Jim

Popular posts from this blog

The Pinching Beetle, a rather brutish looking bug

The world is awash in beetles, and they come in all shapes and sizes. Few of them can match the intimidation factor of a Pinching Beetle, Lucanus capreolus, though. Those formidable looking mandibles look like they could slice off a finger.

Today was one of those coolly diverse days. I started off down in Fayette County, visiting the farm of a friend. He has restored about 25 acres of wetlands, and the response by the animal community has been nothing short of phenomenal. Blizzards of dragonflies of many species, amphibians galore, and nesting Blue-winged Teal, Pied-billed Grebe, and Sora. Among MANY other things. And all in a short two years. Add water and they will come.

Then, working my way home, I ducked into a Madison County cemetery that has a thriving population of Thirteen-lined Ground Squirrels, and shot images of our native prairie dog. Then, I stopped at a spot along Little Darby Creek, waded on in, and procured some pretty nice shots of various stream bluets and dancers. …

Calliope Hummingbird in central Ohio!

A hatch-year male Calliope Hummingbird strikes a pose. Small but tough, the hummingbird was feeding actively yesterday in 39 F temperatures. It frequents feeders and gardens at a home in Delaware County, Ohio, about a half-hour north of Columbus.

Fortunately, the wayward hummer appeared at the home of Tania and Corey Perry. Tania is a birder, and knew right away that the hummingbird was something special. For a while, the identification was up in the air, which isn't surprising. The Calliope Hummingbird used to be placed in its own genus, Stellula, but has recently been submerged into the genus Selasphorus, which includes Allen's, Broad-tailed, and Rufous hummingbirds. The latter two, especially, are quite similar to the Calliope in subadult plumage. Rufous is the default "vagrant" hummingbird here, with dozens of records and birds turning up annually. There is but one Ohio record of Allen's Hummingbird, from late fall/early winter 2009. Ditto the Calliope Hummi…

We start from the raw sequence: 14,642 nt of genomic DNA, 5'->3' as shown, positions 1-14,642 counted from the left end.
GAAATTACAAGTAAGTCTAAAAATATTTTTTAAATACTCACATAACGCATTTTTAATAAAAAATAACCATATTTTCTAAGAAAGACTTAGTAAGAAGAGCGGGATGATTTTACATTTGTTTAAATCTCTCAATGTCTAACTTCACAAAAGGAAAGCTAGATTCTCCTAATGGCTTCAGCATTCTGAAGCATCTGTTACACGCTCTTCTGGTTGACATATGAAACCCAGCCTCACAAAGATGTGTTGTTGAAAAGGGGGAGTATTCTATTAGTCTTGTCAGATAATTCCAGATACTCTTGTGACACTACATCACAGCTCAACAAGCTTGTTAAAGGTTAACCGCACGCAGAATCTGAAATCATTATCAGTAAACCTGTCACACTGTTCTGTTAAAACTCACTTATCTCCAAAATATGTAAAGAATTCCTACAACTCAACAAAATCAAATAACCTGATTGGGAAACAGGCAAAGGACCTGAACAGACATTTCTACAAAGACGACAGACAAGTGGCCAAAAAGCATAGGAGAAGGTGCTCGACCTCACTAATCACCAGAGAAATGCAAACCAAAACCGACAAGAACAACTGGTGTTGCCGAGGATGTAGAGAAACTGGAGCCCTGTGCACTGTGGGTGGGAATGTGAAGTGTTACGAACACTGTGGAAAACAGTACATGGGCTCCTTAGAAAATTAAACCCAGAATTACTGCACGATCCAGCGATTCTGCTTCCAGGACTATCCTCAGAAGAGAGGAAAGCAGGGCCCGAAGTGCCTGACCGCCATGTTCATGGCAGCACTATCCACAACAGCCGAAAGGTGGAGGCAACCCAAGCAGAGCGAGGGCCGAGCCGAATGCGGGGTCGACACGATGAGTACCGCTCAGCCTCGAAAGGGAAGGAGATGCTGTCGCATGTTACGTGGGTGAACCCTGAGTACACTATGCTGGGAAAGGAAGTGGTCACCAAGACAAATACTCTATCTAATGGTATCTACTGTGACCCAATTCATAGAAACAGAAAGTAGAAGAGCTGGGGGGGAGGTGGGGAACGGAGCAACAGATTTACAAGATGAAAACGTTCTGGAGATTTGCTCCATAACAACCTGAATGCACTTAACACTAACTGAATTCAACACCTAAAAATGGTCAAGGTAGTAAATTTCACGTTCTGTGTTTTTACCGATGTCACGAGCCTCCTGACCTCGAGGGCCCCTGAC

Ballooning spiders

Fear not, ye arachnophobes. The subject of this entry is indeed about spiders, but the star of the show is about as cute as a spider can get. And you'll want to know what we're about to learn...

On my recent West Virginia foray, we were strolling down a seldom-used lane, when a bright yellow object caught our eye. It was a goldenrod crab spider, Misumena vatia, on top of a post! Not only that, she - it is a girl - was acting extraordinarily goofy. The spider would stilt up as high as she could go on her legs, weave back and forth, jig side to side, and otherwise engage in what appeared to be spider break-dancing.

Click the pic for expansion, and you can see two columns of silk issuing from her spinnerets. This is an important point, as we set about determining what this non-web-making spider is doing.


So fixated was our spider on her task that she even rejected what would seem to me to be a perfectly scrumptious meal. This little caterpillar climbed rapidly up the post and dire…